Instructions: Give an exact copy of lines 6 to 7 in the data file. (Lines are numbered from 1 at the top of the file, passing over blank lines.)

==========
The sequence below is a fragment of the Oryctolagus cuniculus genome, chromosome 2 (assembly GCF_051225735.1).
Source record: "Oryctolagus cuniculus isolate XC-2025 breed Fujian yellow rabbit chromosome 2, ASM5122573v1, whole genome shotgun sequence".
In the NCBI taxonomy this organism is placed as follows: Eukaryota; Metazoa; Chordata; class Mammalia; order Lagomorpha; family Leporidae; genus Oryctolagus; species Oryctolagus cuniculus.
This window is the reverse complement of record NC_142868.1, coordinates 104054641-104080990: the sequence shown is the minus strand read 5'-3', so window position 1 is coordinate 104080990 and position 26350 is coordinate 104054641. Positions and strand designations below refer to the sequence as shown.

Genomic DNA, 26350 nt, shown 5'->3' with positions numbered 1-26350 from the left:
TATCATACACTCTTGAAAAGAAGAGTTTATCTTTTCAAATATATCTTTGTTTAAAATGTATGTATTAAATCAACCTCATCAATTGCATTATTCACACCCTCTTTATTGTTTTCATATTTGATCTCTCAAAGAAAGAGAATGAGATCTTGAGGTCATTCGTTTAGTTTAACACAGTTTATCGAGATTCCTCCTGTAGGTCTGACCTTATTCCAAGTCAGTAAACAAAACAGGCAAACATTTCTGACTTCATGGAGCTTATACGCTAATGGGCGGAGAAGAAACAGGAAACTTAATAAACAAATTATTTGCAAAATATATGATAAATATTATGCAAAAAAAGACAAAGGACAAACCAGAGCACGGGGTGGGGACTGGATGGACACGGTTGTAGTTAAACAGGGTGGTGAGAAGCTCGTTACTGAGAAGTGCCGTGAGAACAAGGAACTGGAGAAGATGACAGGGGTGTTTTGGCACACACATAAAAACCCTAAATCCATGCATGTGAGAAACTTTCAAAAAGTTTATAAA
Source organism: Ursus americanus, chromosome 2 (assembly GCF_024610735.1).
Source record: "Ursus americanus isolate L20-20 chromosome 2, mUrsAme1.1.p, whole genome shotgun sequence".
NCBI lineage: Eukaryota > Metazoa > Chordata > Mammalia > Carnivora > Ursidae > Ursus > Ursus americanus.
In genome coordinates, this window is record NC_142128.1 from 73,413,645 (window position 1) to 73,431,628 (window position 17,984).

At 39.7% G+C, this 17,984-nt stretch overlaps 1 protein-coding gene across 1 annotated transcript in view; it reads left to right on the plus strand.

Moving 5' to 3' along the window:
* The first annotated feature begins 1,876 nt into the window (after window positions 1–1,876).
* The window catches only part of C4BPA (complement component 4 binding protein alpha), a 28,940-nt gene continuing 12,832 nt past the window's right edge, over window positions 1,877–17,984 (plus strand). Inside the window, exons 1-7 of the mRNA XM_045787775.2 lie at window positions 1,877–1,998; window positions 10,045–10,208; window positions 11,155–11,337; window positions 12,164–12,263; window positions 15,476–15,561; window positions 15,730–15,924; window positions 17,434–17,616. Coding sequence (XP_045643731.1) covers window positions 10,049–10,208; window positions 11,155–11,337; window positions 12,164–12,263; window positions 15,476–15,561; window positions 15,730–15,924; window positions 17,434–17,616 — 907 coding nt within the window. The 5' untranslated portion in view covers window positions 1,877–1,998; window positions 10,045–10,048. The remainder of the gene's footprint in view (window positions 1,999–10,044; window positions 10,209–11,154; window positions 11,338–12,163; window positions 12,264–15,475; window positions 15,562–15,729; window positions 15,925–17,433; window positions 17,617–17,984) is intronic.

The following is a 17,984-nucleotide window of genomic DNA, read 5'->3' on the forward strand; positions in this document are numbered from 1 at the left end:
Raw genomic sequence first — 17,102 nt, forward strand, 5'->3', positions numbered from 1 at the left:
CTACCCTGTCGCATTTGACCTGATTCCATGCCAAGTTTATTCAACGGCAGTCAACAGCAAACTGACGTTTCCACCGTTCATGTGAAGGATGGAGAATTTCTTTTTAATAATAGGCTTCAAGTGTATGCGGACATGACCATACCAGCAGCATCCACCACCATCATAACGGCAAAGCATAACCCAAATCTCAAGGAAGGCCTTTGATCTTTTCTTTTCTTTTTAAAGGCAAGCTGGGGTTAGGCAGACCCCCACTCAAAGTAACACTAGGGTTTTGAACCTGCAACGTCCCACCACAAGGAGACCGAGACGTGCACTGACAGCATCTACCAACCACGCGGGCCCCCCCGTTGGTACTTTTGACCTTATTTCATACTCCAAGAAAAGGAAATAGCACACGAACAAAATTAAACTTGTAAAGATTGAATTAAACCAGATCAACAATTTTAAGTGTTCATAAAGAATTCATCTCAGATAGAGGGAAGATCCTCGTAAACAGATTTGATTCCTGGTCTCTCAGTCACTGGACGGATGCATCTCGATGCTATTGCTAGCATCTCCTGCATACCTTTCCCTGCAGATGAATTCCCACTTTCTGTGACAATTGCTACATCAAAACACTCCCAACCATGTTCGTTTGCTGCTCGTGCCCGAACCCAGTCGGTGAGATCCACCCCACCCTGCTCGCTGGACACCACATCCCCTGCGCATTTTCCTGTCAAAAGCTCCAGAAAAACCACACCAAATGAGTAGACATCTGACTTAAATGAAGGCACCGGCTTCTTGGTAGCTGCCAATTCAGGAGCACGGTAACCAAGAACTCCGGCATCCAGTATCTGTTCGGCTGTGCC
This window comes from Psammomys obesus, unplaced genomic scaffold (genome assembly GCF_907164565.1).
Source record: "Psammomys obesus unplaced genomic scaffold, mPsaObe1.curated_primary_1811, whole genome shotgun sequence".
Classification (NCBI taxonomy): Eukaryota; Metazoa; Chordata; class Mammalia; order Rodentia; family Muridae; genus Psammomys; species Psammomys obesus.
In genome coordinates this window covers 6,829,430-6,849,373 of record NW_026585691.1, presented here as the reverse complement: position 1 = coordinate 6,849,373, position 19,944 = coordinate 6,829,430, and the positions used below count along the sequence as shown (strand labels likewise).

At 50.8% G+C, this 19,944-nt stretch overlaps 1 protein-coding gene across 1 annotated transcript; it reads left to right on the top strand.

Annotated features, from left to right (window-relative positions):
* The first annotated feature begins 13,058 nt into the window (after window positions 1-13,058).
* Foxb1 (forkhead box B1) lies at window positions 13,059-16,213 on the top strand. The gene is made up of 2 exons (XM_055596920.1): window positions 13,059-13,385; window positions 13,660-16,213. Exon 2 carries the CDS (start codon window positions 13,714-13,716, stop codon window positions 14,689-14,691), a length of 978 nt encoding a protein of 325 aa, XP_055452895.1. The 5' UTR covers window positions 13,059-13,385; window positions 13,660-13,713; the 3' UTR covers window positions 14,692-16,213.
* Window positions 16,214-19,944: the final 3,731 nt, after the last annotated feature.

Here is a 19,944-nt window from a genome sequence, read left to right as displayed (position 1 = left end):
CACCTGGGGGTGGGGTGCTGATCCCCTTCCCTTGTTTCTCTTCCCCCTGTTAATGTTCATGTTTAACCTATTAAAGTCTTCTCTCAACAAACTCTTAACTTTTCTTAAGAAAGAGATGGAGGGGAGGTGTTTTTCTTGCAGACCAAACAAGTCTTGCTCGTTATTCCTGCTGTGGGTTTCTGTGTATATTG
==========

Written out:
TATCATACACTCTTGAAAAGAAGAGTTTATCTTTTCAAATATATCTTTGTTTAAAATGTATGTATTAAATCAACCTCATCAATTGCATTATTCACACCCTCTTTATTGTTTTCATATTTGATCTCTCAAAGAAAGAGAATGAGATCTTGAGGTCATTCGTTTAGTTTAACACAGTTTATCGAGATTCCTCCTGTAGGTCTGACCTTATTCCAAGTCAGTAAACAAAACAGGCAAACATTTCTGACTTCATGGAGCTTATACGCTAATGGGCGGAGAAGAAACAGGAAACTTAATAAACAAATTATTTGCAAAATATATGATAAATATTATGCAAAAAAAGACAAAGGACAAACCAGAGCACGGGGTGGGGACTGGATGGACACGGTTGTAGTTAAACAGGGTGGTGAGAAGCTCGTTACTGAGAAGTGCCGTGAGAACAAGGAACTGGAGAAGATGACAGGGGTGTTTTGGCACACACATAAAAACCCTAAATCCATGCATGTGAGAAACTTTCAAAAAGTTTATAAA
Source organism: Ursus americanus, chromosome 2 (assembly GCF_024610735.1).